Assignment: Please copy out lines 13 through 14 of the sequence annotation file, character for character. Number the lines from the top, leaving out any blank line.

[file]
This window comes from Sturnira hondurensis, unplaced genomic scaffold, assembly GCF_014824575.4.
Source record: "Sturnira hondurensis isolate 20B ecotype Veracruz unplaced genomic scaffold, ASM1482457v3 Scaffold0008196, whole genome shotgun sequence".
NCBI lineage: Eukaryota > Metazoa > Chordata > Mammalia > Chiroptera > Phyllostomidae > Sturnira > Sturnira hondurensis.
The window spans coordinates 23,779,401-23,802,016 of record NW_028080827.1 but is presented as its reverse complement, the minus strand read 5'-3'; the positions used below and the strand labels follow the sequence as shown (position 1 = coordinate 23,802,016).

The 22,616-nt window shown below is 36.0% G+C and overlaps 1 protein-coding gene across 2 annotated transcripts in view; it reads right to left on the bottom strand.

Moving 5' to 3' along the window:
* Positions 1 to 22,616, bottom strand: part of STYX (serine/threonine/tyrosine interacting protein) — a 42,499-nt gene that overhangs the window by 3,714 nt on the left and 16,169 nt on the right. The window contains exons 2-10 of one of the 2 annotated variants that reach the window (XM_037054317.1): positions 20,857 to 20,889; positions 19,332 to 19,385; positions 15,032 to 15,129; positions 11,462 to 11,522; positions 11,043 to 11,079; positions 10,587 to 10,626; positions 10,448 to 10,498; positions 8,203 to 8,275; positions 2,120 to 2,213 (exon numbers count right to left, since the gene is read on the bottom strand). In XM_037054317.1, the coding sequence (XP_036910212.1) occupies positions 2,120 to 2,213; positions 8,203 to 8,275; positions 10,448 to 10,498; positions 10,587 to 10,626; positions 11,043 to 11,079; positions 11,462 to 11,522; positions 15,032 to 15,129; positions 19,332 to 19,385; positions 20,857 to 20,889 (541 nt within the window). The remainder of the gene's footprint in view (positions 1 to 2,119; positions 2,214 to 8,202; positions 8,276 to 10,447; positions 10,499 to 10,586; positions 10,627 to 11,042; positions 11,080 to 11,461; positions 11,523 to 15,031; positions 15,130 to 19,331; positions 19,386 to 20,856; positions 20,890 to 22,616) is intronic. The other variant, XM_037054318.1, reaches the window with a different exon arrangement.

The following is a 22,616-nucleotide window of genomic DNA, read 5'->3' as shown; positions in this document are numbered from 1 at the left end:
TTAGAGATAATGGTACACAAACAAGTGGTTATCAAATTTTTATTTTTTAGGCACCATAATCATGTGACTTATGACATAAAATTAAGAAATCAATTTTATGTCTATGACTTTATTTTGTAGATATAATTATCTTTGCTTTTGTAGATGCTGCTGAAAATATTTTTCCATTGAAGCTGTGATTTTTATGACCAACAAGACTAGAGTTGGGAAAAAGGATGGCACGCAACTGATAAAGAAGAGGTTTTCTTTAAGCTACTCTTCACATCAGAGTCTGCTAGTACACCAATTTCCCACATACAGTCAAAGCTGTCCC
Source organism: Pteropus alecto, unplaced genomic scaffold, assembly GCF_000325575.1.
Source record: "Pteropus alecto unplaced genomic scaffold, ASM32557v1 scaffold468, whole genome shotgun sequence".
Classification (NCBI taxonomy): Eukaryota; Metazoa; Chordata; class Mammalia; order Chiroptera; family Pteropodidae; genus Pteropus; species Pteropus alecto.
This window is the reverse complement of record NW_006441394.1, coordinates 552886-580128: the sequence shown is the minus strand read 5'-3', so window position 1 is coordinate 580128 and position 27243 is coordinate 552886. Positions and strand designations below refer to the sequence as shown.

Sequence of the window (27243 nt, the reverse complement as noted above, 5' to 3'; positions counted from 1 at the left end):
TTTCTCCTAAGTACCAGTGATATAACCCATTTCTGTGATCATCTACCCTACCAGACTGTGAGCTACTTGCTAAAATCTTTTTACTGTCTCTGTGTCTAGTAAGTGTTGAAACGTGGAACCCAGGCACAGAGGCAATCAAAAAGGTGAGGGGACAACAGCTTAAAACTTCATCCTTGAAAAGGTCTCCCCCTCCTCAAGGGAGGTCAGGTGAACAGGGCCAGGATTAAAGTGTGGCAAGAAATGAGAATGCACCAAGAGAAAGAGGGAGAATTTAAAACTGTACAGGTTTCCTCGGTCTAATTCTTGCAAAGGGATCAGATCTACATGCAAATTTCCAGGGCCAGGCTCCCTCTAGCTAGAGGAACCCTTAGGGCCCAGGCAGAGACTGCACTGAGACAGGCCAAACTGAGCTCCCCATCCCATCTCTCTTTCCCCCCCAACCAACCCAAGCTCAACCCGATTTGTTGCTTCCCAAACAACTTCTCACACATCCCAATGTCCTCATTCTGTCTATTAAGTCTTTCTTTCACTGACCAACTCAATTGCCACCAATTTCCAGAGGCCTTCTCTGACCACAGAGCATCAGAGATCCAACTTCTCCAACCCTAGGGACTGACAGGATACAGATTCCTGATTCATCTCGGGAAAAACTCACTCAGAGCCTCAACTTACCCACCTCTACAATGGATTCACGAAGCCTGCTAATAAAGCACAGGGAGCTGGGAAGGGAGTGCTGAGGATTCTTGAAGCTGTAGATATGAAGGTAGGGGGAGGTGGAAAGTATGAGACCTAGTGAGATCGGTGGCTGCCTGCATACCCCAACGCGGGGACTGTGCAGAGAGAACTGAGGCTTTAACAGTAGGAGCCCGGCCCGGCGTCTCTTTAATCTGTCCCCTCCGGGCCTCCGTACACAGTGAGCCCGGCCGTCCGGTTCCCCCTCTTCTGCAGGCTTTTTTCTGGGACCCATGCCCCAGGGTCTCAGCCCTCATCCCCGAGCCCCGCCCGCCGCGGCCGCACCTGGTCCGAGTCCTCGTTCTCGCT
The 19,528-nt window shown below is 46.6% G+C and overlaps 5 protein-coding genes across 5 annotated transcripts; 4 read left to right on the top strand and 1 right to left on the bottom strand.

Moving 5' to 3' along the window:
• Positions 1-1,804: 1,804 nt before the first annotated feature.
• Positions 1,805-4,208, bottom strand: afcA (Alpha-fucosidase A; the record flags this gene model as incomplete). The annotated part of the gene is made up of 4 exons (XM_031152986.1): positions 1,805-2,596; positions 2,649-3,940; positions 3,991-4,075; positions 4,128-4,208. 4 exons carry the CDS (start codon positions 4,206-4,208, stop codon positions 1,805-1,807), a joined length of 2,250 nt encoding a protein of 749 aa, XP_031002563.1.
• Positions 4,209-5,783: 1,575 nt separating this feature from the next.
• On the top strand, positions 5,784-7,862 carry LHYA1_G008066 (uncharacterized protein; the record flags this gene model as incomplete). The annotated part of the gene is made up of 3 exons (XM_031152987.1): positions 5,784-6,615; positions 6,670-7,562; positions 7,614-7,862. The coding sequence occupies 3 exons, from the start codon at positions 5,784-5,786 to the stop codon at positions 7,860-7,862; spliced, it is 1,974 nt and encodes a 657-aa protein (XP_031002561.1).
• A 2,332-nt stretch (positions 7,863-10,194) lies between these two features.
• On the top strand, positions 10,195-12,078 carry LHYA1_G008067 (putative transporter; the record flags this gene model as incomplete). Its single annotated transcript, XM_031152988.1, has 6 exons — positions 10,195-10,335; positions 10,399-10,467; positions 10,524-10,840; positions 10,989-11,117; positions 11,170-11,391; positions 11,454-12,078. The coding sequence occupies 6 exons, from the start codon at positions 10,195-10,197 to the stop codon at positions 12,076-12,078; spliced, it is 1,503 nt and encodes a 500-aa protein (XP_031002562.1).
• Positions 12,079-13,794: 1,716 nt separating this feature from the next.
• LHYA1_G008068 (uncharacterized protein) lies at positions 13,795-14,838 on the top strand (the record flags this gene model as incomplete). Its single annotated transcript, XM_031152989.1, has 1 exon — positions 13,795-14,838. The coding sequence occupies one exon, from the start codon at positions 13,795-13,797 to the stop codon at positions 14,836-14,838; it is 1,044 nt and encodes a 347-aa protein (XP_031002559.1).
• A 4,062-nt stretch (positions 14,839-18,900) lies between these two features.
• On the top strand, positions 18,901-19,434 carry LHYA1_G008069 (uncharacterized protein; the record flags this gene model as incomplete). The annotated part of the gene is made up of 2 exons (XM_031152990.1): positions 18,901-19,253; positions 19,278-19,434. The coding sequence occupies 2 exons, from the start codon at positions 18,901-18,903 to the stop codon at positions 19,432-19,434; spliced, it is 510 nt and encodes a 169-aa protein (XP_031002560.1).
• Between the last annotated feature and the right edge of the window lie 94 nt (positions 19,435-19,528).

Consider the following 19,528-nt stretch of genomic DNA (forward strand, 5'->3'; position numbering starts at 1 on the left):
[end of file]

This window is the reverse complement of record NW_006441394.1, coordinates 552886-580128: the sequence shown is the minus strand read 5'-3', so window position 1 is coordinate 580128 and position 27243 is coordinate 552886. Positions and strand designations below refer to the sequence as shown.

Sequence of the window (27243 nt, the reverse complement as noted above, 5' to 3'; positions counted from 1 at the left end):